By Adam Lovinus
By Lilledeshan Bose
By Gabriel San Roman
By Rachel Mattice
By Stephanie Zacharek
By Daniel Kohn
By Nate Jackson
By Mike Seeley
If you read my essay on the Weekly Arts page in last week's issue, then you know I have grown weary of contemporary jazz and all its pretensions/ limitations/stalemations (and, yeah, I just made that word up, but it's a good one). However, one guy who always manages to perk up my fatigued old sound receptacles is trumpeter/composer Terrence Blanchard.
Rather than releasing annual albums and flashing chops just like switchblades (thanks, Boss) as so many of his fellow so-called "Young Lions" (whose leonine leanings are often rather cub-like) do, Blanchard has largely set his sights on scoring films. To that end, his success has been singular. His work on such Spike Lee Joints as Do the Right Thing, Mo' Better Blues and Malcolm X has been career-defining; Blanchard plays notes like figures on a chessboard to set moods, yet his soundtracks also stand alone as pure music on its own terms. Less noted, but no less significant, was his score for the film Backbeat, wherein Mr. B forever linked the Bo Diddley pulse of rock & roll with the modal jazz of Miles/Coltrane—jazz snobs, please take note. Blanchard rarely releases albums under his own name, but when he does (such as last year's Wandering Moon, his first in five years), the cinematic instinct he brings to soundtrack work is well in evidence. A master musician needn't show you his slickest licks like a child playing show-and-tell, or wear his influences on his sleeve like a smear of oily snot. Blanchard does neither, and if his name isn't as familiar as Messrs. Wynton, Roy and Joshua, I'm here to tell you he makes much purtier—and ultimately more important—music. Check out blushin' Blanchard Monday night at the Coach House.
Prior to my current state of intolerant geezerhood, I had an early and brief flirtation with rap music—this was in the prehistoric days before it was known as hip-hop or bling-bling or unlistenable, valueless, canine excrement. I loved Grandmaster Flash for bringing the first real taste of undiluted ghetto rage to the airwaves. I loved the much-maligned Fat Boys for being highly entertaining, highly rhythmic clowns in the tradition of Dusty Fletcher. I loved Tone Loc for being funky like George Clinton in a barbecue-stained T-shirt. And I loved Run-DMC for being the first effective bridge between rock and R&B since the days of Sly & the Family Stone—at a mid-'80s time when, as many forget, the radio was more segregated than any other era since the 1950s. I played their King of Rock LP incessantly during the summer of 1985 for many amazed white people, who turned to a Jew for exposure to the Black Experience. Once Run-DMC walked this way with Steve Tyler the following year and confirmed my ethnomusicological theory, I immediately lost interest—point proved, time to move on to people who actually sing for a living. But outside the undeniable innovations of Dre and Snoop, no one, to my mind, has advanced or improved upon the bleed-your-ears formula advanced by Run-DMC lo those many years ago. While I find it depressing that the guys are now considered "old school" (and I bet they find it even more depressing), they can take solace in the fact that they remain the template for hip-hop, which is even more dead-end-stagnant than jazz, despite the gleeful American consumerism that would have you believe otherwise. Check out the Stetson-and-Adidas boys Wednesday night at the House of Blues.The Go-Go's perform Sunday afternoon at Verizon Wireless Amphitheater with a whole shitload of bands —including the Wallflowers, Billy Idol, Counting Crows, Uncle Kracker and Third Eye Blind—under the banner of Star 98.7's Fan Nation. While I will hardly be the first to point this out, I feel compelled to join the chorus of mockery nonetheless: there is something exquisitely pathetic about a group of saggy-faced, fortysomething women endeavoring to perpetuate a career forged more than 20 years ago on being perky, jiggling, fresh-faced, new-wave cheerleader types. Nobody wants to bone you anymore, ladies.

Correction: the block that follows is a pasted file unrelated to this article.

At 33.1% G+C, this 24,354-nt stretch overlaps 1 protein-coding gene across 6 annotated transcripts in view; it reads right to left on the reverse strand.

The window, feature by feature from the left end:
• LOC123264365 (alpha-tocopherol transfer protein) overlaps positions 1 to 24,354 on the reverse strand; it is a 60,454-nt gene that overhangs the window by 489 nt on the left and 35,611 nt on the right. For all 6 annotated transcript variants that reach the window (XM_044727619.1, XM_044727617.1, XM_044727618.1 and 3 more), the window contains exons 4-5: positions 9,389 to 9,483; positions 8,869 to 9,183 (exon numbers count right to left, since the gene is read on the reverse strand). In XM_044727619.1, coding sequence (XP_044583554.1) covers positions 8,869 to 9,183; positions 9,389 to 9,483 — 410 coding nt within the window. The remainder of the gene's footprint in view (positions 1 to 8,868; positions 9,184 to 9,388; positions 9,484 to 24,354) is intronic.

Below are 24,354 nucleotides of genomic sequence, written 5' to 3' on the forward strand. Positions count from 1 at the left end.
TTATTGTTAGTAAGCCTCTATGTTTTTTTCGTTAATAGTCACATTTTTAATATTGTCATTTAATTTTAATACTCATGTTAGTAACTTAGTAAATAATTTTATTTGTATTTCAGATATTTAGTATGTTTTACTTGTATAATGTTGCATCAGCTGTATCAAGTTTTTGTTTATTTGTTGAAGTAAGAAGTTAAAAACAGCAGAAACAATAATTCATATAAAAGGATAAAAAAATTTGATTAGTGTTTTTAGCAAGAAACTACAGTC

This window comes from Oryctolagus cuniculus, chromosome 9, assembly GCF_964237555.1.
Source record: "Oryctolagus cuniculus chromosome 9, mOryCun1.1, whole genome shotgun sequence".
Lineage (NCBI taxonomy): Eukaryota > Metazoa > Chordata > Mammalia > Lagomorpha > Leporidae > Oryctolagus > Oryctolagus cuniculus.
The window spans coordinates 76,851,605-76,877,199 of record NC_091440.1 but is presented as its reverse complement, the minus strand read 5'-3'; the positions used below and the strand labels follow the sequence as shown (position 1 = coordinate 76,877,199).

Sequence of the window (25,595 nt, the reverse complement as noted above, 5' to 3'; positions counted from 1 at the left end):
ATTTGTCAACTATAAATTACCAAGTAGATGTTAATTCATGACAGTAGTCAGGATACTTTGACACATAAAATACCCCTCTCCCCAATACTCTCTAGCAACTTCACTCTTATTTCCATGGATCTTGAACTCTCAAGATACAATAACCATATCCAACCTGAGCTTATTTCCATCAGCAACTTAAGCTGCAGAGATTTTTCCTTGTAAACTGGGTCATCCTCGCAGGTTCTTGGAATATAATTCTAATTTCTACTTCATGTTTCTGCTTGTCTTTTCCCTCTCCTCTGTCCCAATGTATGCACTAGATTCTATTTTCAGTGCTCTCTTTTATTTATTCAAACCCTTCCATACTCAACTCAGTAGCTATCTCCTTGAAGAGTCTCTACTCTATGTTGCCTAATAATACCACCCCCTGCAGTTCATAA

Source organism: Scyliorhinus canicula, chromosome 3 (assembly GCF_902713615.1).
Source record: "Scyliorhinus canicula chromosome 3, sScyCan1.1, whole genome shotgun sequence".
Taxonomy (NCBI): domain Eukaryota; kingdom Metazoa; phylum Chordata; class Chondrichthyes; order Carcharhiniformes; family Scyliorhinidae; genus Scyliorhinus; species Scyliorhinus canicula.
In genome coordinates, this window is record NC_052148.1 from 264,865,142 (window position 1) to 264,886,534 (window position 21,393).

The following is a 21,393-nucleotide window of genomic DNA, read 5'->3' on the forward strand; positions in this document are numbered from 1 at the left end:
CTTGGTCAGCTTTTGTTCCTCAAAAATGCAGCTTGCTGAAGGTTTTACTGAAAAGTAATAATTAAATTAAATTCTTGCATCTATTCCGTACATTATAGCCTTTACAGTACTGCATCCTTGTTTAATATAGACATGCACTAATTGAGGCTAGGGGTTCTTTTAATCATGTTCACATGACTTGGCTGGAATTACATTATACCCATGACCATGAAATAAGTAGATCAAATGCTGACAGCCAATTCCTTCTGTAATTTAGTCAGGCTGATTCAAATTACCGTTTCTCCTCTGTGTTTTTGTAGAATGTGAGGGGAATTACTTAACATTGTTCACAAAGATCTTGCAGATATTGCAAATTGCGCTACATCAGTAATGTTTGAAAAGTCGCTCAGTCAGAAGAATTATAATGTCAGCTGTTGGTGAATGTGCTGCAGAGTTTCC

Also playing the Cash-in-on-Your-Sorry-Past sweepstakes this week is Gary Numan, who wore a lot of mascara and had a really, really stoopid synth-pop hit called "Cars" way back in 1979 (although I hear he's still really big in Micronesia or someplace). Aside from Numan's obvious musical uselessness, please be advised that this dried-up puddle of tinkle has transformed into a right-wing zealot on the order of Bob Dornan before you decide to shell out any money to fill his greedy pockets when he plays Monday night at the House of Blues.
Lastly, and perhaps most horrifyingly, something called The Jerry Garcia Band appears Friday night at the Galaxy Concert Theatre. Uhhhh . . . Am I the only person to notice that Jerry Garcia died a long time ago? Allow me to suggest a name change: the Guys Who Used to Play With Jerry Garcia But Haven't Been Able to Get a Decent Gig Since He Croaked and So Continue to Shamelessly Exploit His Name Band. Faaaar out, maaan!
Terrence Blanchard plays at the Coach House, 33157 Camino Capistrano, San Juan Capistrano, (949) 496-8930. Mon., 8 p.m. $17.50. All ages; Run-DMC performs at the House of Blues, 1530 S. Disneyland Dr., Anaheim, (714) 778-2583. Wed., 7 p.m. $25. All ages; STAR 98.7 Fan Nation at Verizon Wireless Amphitheater, 8808 Irvine Center Dr., Irvine, (949) 855-8095. Sun., 1 p.m. $28.50-$53.50. All ages; Gary Numan plays at the House of Blues, Anaheim. Mon., 8 p.m. $20-$40. All ages; the Jerry Garcia Band performs at the Galaxy Concert Theatre, 3503 S. Harbor Blvd., Santa Ana, (714) 957-0600. Fri., 8 p.m. $15.